Sue Ryder Thorpe Hall Hospice is part of a pioneering new partnership supporting bereaved people in Rutland.
“I have nothing but praise for Sue Ryder Neurological Care Centre Lancashire. Without them, I am sure that I would still be bed ridden”
Barry Whaite was admitted to Sue Ryder Neurological Care Centre Lancashire in April 2020, his head the only part of his body he could move independently. Barry spent all of the first national lockdown undergoing physiotherapy and rehabilitation, but in August 2020, he left the centre, walking again with help from a walking aid.
When Dale Anderson joined the team at Sue Ryder’s Nottingham Goose Gate store he was looking for some work experience in the retail sector, but what he found was so much more.
Meet Liz Maitland, Chaplain at Sue Ryder Manorlands Hospice. Liz has worked at the hospice for 11 years and provides spiritual support to patients, families, carers and staff. Here, she talks us through a day in her life.
This Friday 4th September, Sue Ryder will open a brand new charity shop in Alston Retail Park in Keighley for shoppers looking for a more budget-friendly and sustainable way to shop while supporting the local Sue Ryder Manorlands Hospice.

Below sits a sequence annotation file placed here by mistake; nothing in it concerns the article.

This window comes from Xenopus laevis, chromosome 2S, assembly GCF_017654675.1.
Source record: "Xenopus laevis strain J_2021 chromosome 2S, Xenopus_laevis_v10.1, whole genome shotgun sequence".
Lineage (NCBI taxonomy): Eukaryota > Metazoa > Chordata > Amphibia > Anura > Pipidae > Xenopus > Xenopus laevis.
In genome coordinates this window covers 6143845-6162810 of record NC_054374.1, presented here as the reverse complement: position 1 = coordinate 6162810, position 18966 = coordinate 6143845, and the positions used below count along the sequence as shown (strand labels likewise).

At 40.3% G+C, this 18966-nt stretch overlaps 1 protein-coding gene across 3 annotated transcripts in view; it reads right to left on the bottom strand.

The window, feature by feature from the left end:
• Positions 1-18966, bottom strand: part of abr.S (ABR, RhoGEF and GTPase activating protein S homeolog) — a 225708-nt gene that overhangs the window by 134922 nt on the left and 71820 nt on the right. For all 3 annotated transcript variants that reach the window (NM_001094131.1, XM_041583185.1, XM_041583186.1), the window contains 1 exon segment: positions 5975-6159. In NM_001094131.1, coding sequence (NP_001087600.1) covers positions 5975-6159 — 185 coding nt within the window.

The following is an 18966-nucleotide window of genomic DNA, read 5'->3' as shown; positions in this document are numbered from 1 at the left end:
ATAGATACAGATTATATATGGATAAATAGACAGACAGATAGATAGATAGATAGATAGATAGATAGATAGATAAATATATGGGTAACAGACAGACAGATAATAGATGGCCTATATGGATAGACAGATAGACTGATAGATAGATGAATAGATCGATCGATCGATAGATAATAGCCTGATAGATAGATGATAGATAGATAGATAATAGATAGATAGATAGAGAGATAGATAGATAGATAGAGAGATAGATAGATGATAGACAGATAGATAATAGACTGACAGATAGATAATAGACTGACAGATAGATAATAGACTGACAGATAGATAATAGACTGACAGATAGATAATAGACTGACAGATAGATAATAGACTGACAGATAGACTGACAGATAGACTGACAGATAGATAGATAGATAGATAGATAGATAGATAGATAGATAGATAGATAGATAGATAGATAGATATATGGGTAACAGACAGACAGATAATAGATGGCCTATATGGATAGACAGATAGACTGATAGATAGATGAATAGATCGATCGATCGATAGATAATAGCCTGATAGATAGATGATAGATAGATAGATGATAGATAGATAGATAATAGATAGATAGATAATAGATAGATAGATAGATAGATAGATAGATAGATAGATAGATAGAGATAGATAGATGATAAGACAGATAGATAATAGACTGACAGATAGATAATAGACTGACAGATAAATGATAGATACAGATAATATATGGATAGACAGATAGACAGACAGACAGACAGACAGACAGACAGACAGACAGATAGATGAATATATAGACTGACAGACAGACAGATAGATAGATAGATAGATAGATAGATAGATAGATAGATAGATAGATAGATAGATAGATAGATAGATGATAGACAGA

Sue Ryder Manorlands Hospice has taken a pioneering digital approach to the way it delivers its day therapy service, to support patients dealing with life-limiting conditions at home during the coronavirus lockdown.
Sue Ryder hosted a free conference on human rights in end of life care on Thursday 27th June 2019 in London, exploring further how applying a human rights approach to practice can help deliver person-centred and compassionate care.
People with neurological conditions in England are being let down by the very health and care systems that are supposed to be supporting them – that’s the finding of our new report Time to get it right, writes our Policy and Public Affairs Manager (England) Duncan Lugton.
We were delighted to welcome our regular blogger, Richard Littledale, as keynote speaker at the Sue Ryder annual lecture last week. The event was hosted by Rachel Reeves MP at the House of Commons and discussed the topic of bereavement.
“Initially, I thought no one could help me as no one could change what happened, but I’ve discovered that that isn't really the point of counselling at all.” Blogger Jess reflects on how, five years after her Dad’s death, counselling and therapy have helped her come to terms with her loss.